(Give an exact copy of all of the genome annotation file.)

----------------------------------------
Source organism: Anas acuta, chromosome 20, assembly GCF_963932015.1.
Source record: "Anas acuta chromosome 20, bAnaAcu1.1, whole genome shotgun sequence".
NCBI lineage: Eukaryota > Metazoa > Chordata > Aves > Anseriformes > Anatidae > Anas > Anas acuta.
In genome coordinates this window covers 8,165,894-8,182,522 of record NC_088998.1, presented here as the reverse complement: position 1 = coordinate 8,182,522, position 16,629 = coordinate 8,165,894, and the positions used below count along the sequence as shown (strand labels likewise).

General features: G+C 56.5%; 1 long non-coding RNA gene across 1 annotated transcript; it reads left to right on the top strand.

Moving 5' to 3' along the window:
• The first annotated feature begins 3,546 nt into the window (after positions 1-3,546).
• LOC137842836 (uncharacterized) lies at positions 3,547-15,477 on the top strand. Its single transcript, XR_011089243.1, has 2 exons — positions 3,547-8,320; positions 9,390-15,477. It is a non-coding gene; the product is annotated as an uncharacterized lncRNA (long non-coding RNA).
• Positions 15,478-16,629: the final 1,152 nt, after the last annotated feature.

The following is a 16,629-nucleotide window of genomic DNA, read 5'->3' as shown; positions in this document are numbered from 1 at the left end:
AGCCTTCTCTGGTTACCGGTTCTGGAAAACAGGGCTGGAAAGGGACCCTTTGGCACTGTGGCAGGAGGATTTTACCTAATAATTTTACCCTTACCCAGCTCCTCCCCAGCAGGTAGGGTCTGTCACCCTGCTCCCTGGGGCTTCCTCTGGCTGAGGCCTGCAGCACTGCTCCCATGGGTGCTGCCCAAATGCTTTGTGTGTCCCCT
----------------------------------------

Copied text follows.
Source organism: Anas acuta, chromosome 20, assembly GCF_963932015.1.
Source record: "Anas acuta chromosome 20, bAnaAcu1.1, whole genome shotgun sequence".
NCBI lineage: Eukaryota > Metazoa > Chordata > Aves > Anseriformes > Anatidae > Anas > Anas acuta.
In genome coordinates this window covers 8,165,894-8,182,522 of record NC_088998.1, presented here as the reverse complement: position 1 = coordinate 8,182,522, position 16,629 = coordinate 8,165,894, and the positions used below count along the sequence as shown (strand labels likewise).

General features: G+C 56.5%; 1 long non-coding RNA gene across 1 annotated transcript; it reads left to right on the top strand.

Moving 5' to 3' along the window:
• The first annotated feature begins 3,546 nt into the window (after positions 1-3,546).
• LOC137842836 (uncharacterized) lies at positions 3,547-15,477 on the top strand. Its single transcript, XR_011089243.1, has 2 exons — positions 3,547-8,320; positions 9,390-15,477. It is a non-coding gene; the product is annotated as an uncharacterized lncRNA (long non-coding RNA).
• Positions 15,478-16,629: the final 1,152 nt, after the last annotated feature.

The following is a 16,629-nucleotide window of genomic DNA, read 5'->3' as shown; positions in this document are numbered from 1 at the left end:
AGCCTTCTCTGGTTACCGGTTCTGGAAAACAGGGCTGGAAAGGGACCCTTTGGCACTGTGGCAGGAGGATTTTACCTAATAATTTTACCCTTACCCAGCTCCTCCCCAGCAGGTAGGGTCTGTCACCCTGCTCCCTGGGGCTTCCTCTGGCTGAGGCCTGCAGCACTGCTCCCATGGGTGCTGCCCAAATGCTTTGTGTGTCCCCT